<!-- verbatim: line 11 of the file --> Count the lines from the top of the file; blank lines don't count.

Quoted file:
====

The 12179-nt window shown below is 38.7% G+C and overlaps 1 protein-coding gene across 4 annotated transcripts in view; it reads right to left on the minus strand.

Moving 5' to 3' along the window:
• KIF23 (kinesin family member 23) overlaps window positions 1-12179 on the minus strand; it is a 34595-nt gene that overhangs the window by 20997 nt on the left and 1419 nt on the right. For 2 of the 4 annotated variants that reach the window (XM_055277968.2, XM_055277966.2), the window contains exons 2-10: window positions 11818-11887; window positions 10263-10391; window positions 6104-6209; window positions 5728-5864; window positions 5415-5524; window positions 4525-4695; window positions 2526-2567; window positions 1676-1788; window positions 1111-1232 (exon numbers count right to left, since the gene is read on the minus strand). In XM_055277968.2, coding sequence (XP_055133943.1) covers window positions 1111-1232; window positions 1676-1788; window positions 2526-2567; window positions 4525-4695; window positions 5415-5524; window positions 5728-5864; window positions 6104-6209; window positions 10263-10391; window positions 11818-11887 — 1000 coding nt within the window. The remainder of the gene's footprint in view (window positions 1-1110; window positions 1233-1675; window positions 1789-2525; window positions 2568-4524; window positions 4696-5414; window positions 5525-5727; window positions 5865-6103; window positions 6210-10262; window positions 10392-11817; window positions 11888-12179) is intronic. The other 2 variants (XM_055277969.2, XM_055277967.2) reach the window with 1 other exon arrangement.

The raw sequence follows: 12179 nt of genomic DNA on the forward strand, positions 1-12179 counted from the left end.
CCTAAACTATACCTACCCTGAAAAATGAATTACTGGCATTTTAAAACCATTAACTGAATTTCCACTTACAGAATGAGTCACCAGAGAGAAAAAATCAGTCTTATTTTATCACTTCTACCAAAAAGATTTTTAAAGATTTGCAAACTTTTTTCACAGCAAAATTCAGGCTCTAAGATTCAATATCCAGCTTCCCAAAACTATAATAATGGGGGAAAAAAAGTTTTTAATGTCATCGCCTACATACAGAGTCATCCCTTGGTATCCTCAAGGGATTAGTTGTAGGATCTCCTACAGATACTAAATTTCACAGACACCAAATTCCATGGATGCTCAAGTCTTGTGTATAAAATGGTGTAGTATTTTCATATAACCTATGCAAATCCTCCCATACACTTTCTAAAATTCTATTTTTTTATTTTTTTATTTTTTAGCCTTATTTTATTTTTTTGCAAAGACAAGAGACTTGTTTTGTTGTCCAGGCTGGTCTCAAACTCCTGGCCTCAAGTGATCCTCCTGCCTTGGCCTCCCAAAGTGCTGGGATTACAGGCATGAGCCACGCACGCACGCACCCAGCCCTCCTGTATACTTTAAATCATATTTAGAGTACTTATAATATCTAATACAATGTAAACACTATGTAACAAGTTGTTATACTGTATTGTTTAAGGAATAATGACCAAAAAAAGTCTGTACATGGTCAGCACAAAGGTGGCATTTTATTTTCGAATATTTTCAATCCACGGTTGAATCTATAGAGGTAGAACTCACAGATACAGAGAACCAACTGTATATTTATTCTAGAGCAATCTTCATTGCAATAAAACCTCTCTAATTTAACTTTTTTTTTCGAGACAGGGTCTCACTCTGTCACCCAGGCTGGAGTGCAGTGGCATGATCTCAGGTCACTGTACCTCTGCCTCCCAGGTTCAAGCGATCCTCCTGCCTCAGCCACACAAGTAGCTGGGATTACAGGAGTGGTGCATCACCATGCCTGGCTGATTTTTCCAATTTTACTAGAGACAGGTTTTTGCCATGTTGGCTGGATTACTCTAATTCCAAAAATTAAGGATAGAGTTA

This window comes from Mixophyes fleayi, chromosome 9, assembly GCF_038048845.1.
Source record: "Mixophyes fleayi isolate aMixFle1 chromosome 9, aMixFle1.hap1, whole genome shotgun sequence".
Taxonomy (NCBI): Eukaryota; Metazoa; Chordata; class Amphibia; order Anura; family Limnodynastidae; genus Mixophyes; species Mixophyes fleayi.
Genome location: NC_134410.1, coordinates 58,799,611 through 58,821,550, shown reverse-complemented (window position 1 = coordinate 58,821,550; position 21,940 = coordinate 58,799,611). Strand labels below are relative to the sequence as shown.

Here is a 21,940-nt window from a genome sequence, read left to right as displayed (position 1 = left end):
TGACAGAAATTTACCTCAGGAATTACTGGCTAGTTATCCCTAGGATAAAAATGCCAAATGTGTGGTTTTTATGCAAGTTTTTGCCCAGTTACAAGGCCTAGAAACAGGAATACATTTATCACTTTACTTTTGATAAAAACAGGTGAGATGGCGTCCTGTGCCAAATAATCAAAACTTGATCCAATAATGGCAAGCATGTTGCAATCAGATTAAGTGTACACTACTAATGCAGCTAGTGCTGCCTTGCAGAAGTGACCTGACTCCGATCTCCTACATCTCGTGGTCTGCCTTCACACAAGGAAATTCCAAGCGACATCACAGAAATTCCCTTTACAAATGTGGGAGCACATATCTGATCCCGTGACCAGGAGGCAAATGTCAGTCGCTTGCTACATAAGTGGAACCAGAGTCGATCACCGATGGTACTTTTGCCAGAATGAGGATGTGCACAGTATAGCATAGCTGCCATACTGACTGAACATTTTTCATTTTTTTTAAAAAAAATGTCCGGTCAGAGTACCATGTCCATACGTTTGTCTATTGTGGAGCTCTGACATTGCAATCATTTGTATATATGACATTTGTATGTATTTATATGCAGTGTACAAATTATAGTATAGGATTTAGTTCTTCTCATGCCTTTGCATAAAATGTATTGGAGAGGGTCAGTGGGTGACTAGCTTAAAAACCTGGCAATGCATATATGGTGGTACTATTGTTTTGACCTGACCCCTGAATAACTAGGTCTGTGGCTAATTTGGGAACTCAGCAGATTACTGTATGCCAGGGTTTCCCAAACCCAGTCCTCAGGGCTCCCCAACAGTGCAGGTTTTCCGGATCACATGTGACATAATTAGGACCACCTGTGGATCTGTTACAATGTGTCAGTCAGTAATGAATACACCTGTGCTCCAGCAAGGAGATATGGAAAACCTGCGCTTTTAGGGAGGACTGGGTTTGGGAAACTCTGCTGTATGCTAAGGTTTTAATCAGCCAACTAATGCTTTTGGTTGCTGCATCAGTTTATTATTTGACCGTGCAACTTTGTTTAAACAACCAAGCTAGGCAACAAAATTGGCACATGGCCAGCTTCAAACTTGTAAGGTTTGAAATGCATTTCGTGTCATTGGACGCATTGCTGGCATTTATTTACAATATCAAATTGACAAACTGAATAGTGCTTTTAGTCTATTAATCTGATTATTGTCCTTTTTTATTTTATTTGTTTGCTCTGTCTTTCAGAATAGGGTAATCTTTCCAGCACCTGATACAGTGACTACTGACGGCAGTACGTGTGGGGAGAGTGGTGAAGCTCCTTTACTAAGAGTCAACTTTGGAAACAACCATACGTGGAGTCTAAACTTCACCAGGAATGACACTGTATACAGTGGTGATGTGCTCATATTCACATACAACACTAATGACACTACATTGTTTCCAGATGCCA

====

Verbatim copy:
TGACAGAAATTTACCTCAGGAATTACTGGCTAGTTATCCCTAGGATAAAAATGCCAAATGTGTGGTTTTTATGCAAGTTTTTGCCCAGTTACAAGGCCTAGAAACAGGAATACATTTATCACTTTACTTTTGATAAAAACAGGTGAGATGGCGTCCTGTGCCAAATAATCAAAACTTGATCCAATAATGGCAAGCATGTTGCAATCAGATTAAGTGTACACTACTAATGCAGCTAGTGCTGCCTTGCAGAAGTGACCTGACTCCGATCTCCTACATCTCGTGGTCTGCCTTCACACAAGGAAATTCCAAGCGACATCACAGAAATTCCCTTTACAAATGTGGGAGCACATATCTGATCCCGTGACCAGGAGGCAAATGTCAGTCGCTTGCTACATAAGTGGAACCAGAGTCGATCACCGATGGTACTTTTGCCAGAATGAGGATGTGCACAGTATAGCATAGCTGCCATACTGACTGAACATTTTTCATTTTTTTTAAAAAAAATGTCCGGTCAGAGTACCATGTCCATACGTTTGTCTATTGTGGAGCTCTGACATTGCAATCATTTGTATATATGACATTTGTATGTATTTATATGCAGTGTACAAATTATAGTATAGGATTTAGTTCTTCTCATGCCTTTGCATAAAATGTATTGGAGAGGGTCAGTGGGTGACTAGCTTAAAAACCTGGCAATGCATATATGGTGGTACTATTGTTTTGACCTGACCCCTGAATAACTAGGTCTGTGGCTAATTTGGGAACTCAGCAGATTACTGTATGCCAGGGTTTCCCAAACCCAGTCCTCAGGGCTCCCCAACAGTGCAGGTTTTCCGGATCACATGTGACATAATTAGGACCACCTGTGGATCTGTTACAATGTGTCAGTCAGTAATGAATACACCTGTGCTCCAGCAAGGAGATATGGAAAACCTGCGCTTTTAGGGAGGACTGGGTTTGGGAAACTCTGCTGTATGCTAAGGTTTTAATCAGCCAACTAATGCTTTTGGTTGCTGCATCAGTTTATTATTTGACCGTGCAACTTTGTTTAAACAACCAAGCTAGGCAACAAAATTGGCACATGGCCAGCTTCAAACTTGTAAGGTTTGAAATGCATTTCGTGTCATTGGACGCATTGCTGGCATTTATTTACAATATCAAATTGACAAACTGAATAGTGCTTTTAGTCTATTAATCTGATTATTGTCCTTTTTTATTTTATTTGTTTGCTCTGTCTTTCAGAATAGGGTAATCTTTCCAGCACCTGATACAGTGACTACTGACGGCAGTACGTGTGGGGAGAGTGGTGAAGCTCCTTTACTAAGAGTCAACTTTGGAAACAACCATACGTGGAGTCTAAACTTCACCAGGAATGACACTGTATACAGTGGTGATGTGCTCATATTCACATACAACACTAATGACACTACATTGTTTCCAGATGCCA